Unless you’ve seen a pool table assembled or re-felted, how the felt is secured can be quite the mystery. It’s impossible to tell by just looking at the fully assembled table. The surface underneath the felt, or cloth, is so smooth it may not seem like there could be anything under there holding it down. This makes people wonder: Is pool table felt glued down?
The answer is yes, pool table felt is often glued down. But that’s not the only way to secure the felt to the table. Staples are sometimes used instead of glue. But pool table glue is not the kind you’re likely to have around the house. The best pool table glue is designed to work on pool table felt.
Although pool table cloth is often called felt, that is not strictly true. It’s usually made from a combination of worsted wool and nylon. As a result, I’ll be using “felt” and “cloth” interchangeably throughout this article.
What Kind of Glue is Used on Pool Table Felt?
The Super 77 is a spray adhesive while the Scotch-Weld needs to be applied with a brush or a roller. They’re also designed to work on cardboard, plastic, metal, and wood. These glues don’t solidify for several minutes, meaning if you make a mistake putting the felt on, it’s possible to correct it before the glue dries.
However, both of them are considered permanent glue, so making a mistake that you don’t notice until the glue is dry can be a costly one.
Staples vs Glue
Both glue and staples are used to secure pool table cloth to a table, but which is best to use? Does one do a better job or last longer than the other? Read on to find out why one is used over the other.
Most pool table manufacturers use staples if the table has a wooden backing under the slate, as is often the case. However, some tables don’t have the wood backing, making staples impossible to use on the hard slate surface.
Although both staples and glue get the job done, many people prefer glue these days because it provides a uniform adhesion all along the felt whereas staples only provide pressure at intervals. The assumption is that glue holds the felt tight for longer, whereas staples can cause the felt to loosen slightly, which can affect play. However, for casual players either option is likely fine.
Finally, when re-felting, staples put more holes in the wood backing underneath the table, which can make future re-felting difficult. For this reason, many people prefer to use glue even if the manufacturer used staples, although it would take many re-feltings for this to actually affect the pool table in any significant manner.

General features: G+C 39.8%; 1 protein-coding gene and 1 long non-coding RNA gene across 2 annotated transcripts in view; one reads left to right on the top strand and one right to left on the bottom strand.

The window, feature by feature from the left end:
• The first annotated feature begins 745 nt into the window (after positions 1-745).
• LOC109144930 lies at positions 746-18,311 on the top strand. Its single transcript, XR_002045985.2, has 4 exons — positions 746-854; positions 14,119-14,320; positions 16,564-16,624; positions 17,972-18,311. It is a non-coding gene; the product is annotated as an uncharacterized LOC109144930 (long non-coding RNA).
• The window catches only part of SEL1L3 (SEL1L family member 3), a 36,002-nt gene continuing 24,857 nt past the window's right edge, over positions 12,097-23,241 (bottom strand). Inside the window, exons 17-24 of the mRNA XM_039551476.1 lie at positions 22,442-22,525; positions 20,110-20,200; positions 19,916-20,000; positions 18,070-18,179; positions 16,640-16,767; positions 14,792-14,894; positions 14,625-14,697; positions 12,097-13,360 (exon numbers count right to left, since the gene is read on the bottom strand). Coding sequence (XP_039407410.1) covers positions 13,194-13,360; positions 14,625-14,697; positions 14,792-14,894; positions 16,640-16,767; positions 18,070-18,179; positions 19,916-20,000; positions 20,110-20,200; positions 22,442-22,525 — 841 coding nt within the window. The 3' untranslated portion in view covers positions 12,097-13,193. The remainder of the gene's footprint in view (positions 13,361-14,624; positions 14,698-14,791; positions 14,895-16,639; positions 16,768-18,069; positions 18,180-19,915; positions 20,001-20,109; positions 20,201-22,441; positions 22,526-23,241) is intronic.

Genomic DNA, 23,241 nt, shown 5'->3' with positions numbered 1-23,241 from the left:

For those who have tables with no wood underneath the slate, their only real option is to use glue when re-felting.
How Felt is Glued Down
While you may think that glue is used on every part of the felt to glue it to the table, this is not quite true. In fact, the cloth over the playing surface doesn’t typically have any glue on its underside.
When applied properly, the glue only touches the felt at the edges of the table. These parts are then covered by the rails, so when you actually play pool on the table, the balls don’t encounter any places where glue has been used. The reason for this is twofold:
- The table cloth needs to be stretched tight during installation. Gluing only the edges allows the installer to properly stretch the cloth tight over the playing surface.
- Second, the cloth doesn’t actually need to be glued down on the playing surface itself. Doing so would only make changing the cloth in the future more difficult.
Glue on Wood and Slate Tables
Most quality pool tables are slate. But it’s important to note that wood-bed pool tables are cheap, widely available, and easily mistaken for slate tables. These wood tables are made of Medium Density Fiberboard (MDF) and not all of them are designed to be re-felted. While most people prefer to play on a slate bed table, there’s nothing wrong with purchasing an MDF table if that’s what works for you.
Generally, by the time an MDF table needs to be re-clothed, it’s better to get a new table. Since they are so cheap, the cost of getting the table re-clothed is only slightly less than the cost of a new table. And MDF tables have a shorter lifespan than slate tables.
So, if you are considering an MDF table, or you have one you want re-felted, check to see if it’s possible by inquiring with the manufacturer or a professional pool table service company. If an MDF table can be re-felted, it’s likely that you can use either glue or staples, depending on the type of table.
As a rule of thumb, it’s best to use whichever technique the manufacturer used to felt the table in the first place.
Glue is often used to glue down pool table felt. Some people prefer it over staples because it doesn’t tear up the wood backing that is often found under slate tables. Tables that don’t have the wood backing use glue exclusively since there is no place to fasten the staples. In terms of actual playability, there is no clear winner when it comes to glue vs staples.
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